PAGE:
On September 18, California Governor Gavin Newsom signed into law Assembly Bill ("AB 5"). The new law codifies into law last years blockbuster California Supreme Court's Dynamex decision which made it extremely difficult for employers to classify a worker as an independent contractor. 

Over the last several years, California has taken numerous steps to etch away at the gig economy and what it perceives as businesses taking advantage of workers. Toward that end, the legislature declared that its intent behind AB 5 is to “ensure workers who are currently exploited by being classified as independent contractors instead of recognized as employees have the basic rights and protections they deserve under the law, including a minimum wage, workers’ compensation if they are injured on the job, unemployment insurance, paid sick leave, and paid family leave. By codifying the California Supreme Court’s landmark, unanimous  Dynamex decision, this act restores these important protections to potentially several million workers who have been denied these basic workplace rights that all employees are entitled to under the law.”

Summary of the New Law

AB5, first introduced in December 2018, codifies and expands the California Supreme Court’s opinion in Dynamex Operations West, Inc. v. Superior Court ( Lee ), 4 Cal. 5th 903 (2018), which adopted a three part test to determine employee status under California Wage Orders. To justify independent contractor status under Dynamex , the hiring entity has the burden of proving each of the following three factors under the so-called “ABC” test: (A) the worker is free from the control and direction of the hiring entity in connection with the performance of the work, both under the contract for the performance of the work and in fact; (B) the worker performs work that is outside the usual course of the hiring entity’s business; and (C) the worker is customarily engaged in an independently established trade, occupation, or business of the same nature as the work performed.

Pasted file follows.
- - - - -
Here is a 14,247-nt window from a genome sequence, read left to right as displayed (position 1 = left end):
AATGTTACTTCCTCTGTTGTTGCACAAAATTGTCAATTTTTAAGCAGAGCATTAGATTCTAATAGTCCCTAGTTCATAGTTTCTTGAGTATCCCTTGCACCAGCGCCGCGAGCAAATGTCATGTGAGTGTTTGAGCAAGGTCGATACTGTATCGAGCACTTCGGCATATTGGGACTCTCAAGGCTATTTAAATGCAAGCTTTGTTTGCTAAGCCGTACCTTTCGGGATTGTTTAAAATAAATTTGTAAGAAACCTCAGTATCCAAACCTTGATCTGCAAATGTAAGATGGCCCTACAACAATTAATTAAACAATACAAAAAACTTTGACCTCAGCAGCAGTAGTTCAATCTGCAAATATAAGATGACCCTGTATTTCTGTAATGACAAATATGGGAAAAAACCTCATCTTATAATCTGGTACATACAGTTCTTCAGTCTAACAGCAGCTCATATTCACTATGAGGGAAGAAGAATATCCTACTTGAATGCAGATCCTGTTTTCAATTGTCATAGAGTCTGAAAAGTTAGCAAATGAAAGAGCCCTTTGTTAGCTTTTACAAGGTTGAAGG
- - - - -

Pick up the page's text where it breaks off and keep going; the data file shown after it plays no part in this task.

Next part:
AB5 adopts the ABC test outlined in Dynamex and expands it, for most industries, beyond the Industrial Welfare Commission Wage Orders to the California Labor Code and Unemployment Insurance Code. AB5 specifically adds a new section to the Labor Code stating that for purposes of the Labor Code, the Unemployment Insurance Code, and for the wage orders of the Industrial Welfare Commission, "a person providing labor or services for remuneration shall be considered an employee rather than an independent contractor unless the hiring entity demonstrates that the worker meets all requirements of the ABC test." It similarly amends the definition of "Employee" Under the Unemployment Insurance Code. 

AB5 states that the addition of the provision to the Labor Code does not constitute a change in, but is declaratory of, existing law with regard to violations of the Labor Code relating to wage orders of the Industrial Welfare Commission. AB5 also states that specified Labor Code provisions of the bill apply retroactively to existing claims and actions to the maximum extent permitted by law while other provisions apply to work performed on or after January 1, 2020.

AB5 would additionally provide that the bill’s provisions do not permit an employer to reclassify an individual who was an employee on January 1, 2019, to an independent contractor due to the bill’s enactment. AB5 also provides that claims for injunctive relief to prevent misclassification may be initiated by the Attorney General of California, and specified local prosecuting agencies, such as various city attorneys.


AB5 creates a number of exemptions for specified occupations from the application of Dynamex and instead provides that the pre- Dynamex multifactor Borello test will continue to apply to those occupations (rather than the ABC test). The California Supreme Court in S.G. Borello & Sons, Inc. v. Department of Industrial Relations , 48 Cal. 3d 342 (1989), created a multifactored test to determine if a worker is an independent contractor, including whether a company has the right to control the manner and means by which the worker performs work, whether the company has the right to hire/fire the worker, whether the company or the worker provide the tools and instrumentalities necessary for work, and the degree of skill required to perform the work.